5 years ago

Forest Restoration in Landscapes

Forest Restoration in Landscapes

60 K. Brown 1.2.

60 K. Brown 1.2. Identifying Stakeholders The need for trade-offs arises because different stakeholder groups have different expectations or needs from a landscape. To understand trade-offs when dealing with a restoration programme in a landscape, the first step is to identify all the stakeholders. Often stakeholders are characterised by their degree of influence and importance. 89 The results of such an analysis can be categorised into primary stakeholders, secondary stakeholders, and external stakeholders. Primary stakeholders have little influence on the outcomes but they have the most to lose from management decisions. A primary stakeholder could be a farmer, a fisher, or a forest-dweller. Secondary stakeholders are often managers or decision makers, and they are the ones charged with implementing the decision, although the outcomes do not impact directly on them. External stakeholders are those who can significantly influence the outcome even if they are located far away, typically international nongovernmental organisations (NGOs). Many more complex stakeholder categories have been suggested, but these three capture the main groupings. Depending on the objectives of the trade-off process, stakeholder analysis can be critical in identifying who to include and perhaps how to engage them. 1.3. Brokering a Satisfactory Outcome The next requirement in an equitable trade-off process is to allow genuine discussion on tradeoffs between different stakeholders. There is usually a need for someone to help facilitate this process, ideally a person without a stake (perhaps a trusted outsider) who can act as an “honest broker.” 90 The role of the broker is to encourage an open discussion and to help facilitate a process whereby different stakeholders feel that they are gaining something from the process, even if that may mean also agreeing to some sacrifices. For instance, shifting cultivators may need to modify their approach to farming, 89 Brown, 2004. 90 Franks, 2004. but in return they may gain legitimate access to nontimber forest products located in the landscape. Frequently, conservation or development organisations like to consider themselves as “neutral brokers,” yet the reality is that they also have a position and an interest. Conservation organisations are stakeholders just like any other, with a particular vision that will sometimes be in competition with other legitimate economic and social “visions,” and conservationists are therefore unlikely to get everything that they want. 91 “Valid processes require much more time, patience and sensitivity to local cultures than most outside experts are prepared to allocate. Neutral facilitation and explicit recognition of the trade-offs between the interests of different stakeholders are important ingredients of success.” 92 1.4. The Concept of Multifunctionality When negotiating trade-offs in attempting to restore forest functions in a landscape, the concept of “multifunctionality” is important. If one stakeholder group, for instance biologists, is the only one deciding on the restoration outcomes of a given landscape, it may be that an ideal landscape for that group is one containing pristine habitat for all identified species in the given area.On the other hand,if the single stakeholder is a plantation company, it may be that its vision for the main function to restore in the landscape is that of productive monoculture plantations bringing in money from pulp and paper. For a poor local family, the main function it may be interested in restoring might be fuelwood.Applying the concept of multifunctionality can help to allow these different functions to coexist, meeting a wider range of different stakeholder groups’ interests. 1.5. Types of Trade-Offs 93 Restoring a landscape intentionally to meet a range of functions requires negotiating tradeoffs. There are different types of trade-offs: 91 Aldrich et al, 2003. 92 Sayer et al, 2003. 93 Brown, 2004.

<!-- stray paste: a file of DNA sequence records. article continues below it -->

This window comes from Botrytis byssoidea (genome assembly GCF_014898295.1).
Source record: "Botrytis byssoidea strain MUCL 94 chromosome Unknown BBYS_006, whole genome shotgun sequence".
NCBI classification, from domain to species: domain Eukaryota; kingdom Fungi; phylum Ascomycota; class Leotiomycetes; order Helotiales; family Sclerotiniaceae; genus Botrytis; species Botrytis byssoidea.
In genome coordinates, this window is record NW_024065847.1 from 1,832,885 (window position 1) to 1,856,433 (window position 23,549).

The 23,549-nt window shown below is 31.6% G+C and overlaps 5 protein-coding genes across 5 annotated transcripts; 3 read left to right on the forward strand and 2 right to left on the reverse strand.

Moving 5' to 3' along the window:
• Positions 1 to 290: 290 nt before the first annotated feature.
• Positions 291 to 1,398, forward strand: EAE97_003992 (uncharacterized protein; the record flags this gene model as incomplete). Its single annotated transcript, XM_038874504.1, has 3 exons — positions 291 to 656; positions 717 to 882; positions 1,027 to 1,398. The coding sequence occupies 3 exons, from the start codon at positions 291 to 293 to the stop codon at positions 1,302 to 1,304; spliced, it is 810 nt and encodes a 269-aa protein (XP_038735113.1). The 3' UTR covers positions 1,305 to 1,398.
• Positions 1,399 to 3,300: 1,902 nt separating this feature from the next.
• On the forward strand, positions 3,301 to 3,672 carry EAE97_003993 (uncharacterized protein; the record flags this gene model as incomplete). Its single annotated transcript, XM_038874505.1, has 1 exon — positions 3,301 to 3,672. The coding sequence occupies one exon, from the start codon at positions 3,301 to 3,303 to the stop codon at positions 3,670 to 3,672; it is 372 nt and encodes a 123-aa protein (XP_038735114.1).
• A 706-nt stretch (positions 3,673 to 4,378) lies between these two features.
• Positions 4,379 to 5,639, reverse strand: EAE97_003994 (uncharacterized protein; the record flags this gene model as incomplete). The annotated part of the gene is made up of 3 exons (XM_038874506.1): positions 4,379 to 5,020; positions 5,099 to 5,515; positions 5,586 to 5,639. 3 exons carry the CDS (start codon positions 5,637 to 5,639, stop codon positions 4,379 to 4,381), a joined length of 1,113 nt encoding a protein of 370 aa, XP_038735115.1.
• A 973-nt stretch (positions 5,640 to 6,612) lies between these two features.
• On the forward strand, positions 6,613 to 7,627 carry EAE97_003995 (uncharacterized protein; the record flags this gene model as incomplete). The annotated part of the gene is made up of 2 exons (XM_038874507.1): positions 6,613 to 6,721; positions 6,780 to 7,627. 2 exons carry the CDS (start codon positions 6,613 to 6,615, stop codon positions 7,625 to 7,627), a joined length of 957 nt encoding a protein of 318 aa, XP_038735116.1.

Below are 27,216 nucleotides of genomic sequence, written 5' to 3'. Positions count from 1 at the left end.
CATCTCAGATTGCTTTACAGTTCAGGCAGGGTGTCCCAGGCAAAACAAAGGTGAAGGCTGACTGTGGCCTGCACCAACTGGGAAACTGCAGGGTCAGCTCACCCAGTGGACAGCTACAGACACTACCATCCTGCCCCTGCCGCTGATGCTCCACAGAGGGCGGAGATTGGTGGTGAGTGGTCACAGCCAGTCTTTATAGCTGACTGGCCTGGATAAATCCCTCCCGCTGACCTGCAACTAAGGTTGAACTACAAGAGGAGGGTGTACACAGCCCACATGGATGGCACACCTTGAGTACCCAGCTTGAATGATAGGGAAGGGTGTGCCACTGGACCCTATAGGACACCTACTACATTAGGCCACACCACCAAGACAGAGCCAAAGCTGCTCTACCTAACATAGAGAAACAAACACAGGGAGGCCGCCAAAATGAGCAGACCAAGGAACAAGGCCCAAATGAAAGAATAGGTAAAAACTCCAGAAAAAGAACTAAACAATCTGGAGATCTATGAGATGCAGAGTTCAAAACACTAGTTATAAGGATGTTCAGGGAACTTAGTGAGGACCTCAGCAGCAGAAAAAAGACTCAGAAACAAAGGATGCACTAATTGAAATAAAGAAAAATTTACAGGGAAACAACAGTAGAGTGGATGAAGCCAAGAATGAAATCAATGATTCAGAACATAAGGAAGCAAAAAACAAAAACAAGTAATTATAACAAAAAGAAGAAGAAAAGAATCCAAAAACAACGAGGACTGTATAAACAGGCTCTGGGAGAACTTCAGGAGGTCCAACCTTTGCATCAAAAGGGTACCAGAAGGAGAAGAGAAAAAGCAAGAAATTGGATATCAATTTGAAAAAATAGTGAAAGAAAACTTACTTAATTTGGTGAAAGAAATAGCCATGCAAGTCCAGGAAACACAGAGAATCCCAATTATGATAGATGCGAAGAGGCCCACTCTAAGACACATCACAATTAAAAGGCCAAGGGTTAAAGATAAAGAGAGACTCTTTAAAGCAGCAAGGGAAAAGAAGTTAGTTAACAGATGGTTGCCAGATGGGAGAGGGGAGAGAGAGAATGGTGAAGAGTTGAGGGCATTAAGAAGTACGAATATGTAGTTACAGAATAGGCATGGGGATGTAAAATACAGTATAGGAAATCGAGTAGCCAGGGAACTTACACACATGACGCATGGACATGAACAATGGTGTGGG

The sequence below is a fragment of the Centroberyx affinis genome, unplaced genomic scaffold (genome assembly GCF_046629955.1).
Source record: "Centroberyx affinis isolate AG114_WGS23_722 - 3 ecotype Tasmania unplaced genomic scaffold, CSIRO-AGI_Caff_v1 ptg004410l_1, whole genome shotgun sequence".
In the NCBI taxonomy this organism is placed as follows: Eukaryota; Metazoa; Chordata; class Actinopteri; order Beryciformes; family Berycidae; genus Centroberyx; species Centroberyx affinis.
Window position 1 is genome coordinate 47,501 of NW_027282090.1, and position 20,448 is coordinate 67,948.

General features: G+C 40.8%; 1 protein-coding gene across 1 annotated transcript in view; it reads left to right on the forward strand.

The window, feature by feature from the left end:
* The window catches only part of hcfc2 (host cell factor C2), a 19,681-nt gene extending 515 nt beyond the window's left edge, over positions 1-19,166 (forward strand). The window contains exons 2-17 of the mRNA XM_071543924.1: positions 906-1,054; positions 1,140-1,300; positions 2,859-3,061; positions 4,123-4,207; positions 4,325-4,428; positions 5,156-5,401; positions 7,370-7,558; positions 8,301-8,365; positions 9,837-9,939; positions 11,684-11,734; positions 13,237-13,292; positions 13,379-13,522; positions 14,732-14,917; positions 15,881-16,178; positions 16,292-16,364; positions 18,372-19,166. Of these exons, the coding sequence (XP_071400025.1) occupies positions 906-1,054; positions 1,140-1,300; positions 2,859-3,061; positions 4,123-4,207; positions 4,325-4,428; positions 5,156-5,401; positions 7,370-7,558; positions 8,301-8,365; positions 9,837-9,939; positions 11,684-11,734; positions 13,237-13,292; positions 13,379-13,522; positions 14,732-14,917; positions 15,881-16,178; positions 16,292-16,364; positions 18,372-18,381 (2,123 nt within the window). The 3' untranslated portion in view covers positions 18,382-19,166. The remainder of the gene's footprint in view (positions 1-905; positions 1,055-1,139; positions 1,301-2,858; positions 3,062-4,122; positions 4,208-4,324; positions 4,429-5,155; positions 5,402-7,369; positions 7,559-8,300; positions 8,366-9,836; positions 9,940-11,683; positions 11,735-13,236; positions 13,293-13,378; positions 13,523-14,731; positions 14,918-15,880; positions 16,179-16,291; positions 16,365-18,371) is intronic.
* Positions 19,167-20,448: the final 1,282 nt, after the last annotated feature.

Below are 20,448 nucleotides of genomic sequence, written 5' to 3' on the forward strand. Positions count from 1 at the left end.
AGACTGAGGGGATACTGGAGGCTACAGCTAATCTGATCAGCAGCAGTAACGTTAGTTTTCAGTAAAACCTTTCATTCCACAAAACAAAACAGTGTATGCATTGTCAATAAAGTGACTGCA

• Trade-offs between different interest priorities, as per the example above • Trade-offs between short and long-term horizons • Trade-offs between different spatial scales, notably sites and landscapes • Trade-offs between different sections of society and biodiversity conservation, typically farmers or plantation owners and conservation NGOs • Trade-offs between different aspects of biodiversity, as it may not always be possible to restore a landscape to secure all species in a landscape; decisions on which species will take priority will require trade-offs • Trade-offs between different social groups— traditionally more influential groups may have taken decisions, but primary stakeholders are those whose livelihoods are directly affected; in a truly representative process, trade-offs will need to happen across social groups and scales. • Trade-offs among economic priorities, social welfare, and conservation. The skills needed to assess and evaluate such trade-offs and support negotiations about them are often lacking amongst conservation organisations, although they are more likely to exist within aid or development bodies. Developing negotiating skills is one of the key priorities in developing the capacity to work at landscape level (see “Negotiations and Conflict Management”). 2. Example: An Hypothetical Example for Negotiating the Restoration of a Landscape There are as yet few examples where a truly negotiated discussion and trade-offs led to a restored landscape. A theoretical process to achieve this was presented at a workshop in Madagascar. 94 Possible steps to reach a negotiated outcome for a restored landscape are as follows: Each stakeholder group describes the landscape as it was 50 years ago, the steps that 94 Taken from a presentation by Tom Erdmann given at a workshop on Forest Landscape Restoration in Madagascar in March 2003. 8. Addressing Trade-Offs in Forest Landscape Restoration 61 turned it into the current landscape and the main drivers of the changes. A facilitated discussion takes place to negotiate the general state of the landscape and its possible future state(s) (characteristics, products, and services it could offer, etc.). Each group develops a precise and detailed vision for the landscape 10 years from the present, identifying the most important characteristics (i.e.,the nonnegotiables),categorising the possibly negotiable characteristics and the definitely negotiable characteristics. The visions of different groups are then placed side by side, and a negotiation process begins that will culminate in a common vision for the future, restored landscape, that is acceptable to all. Such a process most certainly takes a significant amount of time. It requires clear identification and representation of stakeholders, a genuine neutral broker (or group of brokers), and different tools and processes to allow each stakeholder group to understand the implications of different decisions. 3. Outline of Tools Some of the tools available to allow the negotiation of trade-offs are as follows: 3.1. Focus Groups Working in small groups builds confidence, especially amongst stakeholders who may be reluctant to air their views in large meetings or are not used to public speaking. It enables specific stakeholders to rehearse and deliberate in a safe structured environment, prior to larger meetings or workshops. 3.2. Surveys Surveys can be valuable in generating baseline data and information to build believable scenarios or visions of the future and to illustrate management options. They are a means to learn about and approach different stakeholders. A particularly useful contribution is to feed back information generated from surveys to stakeholders as part of a social learning and triangulation process.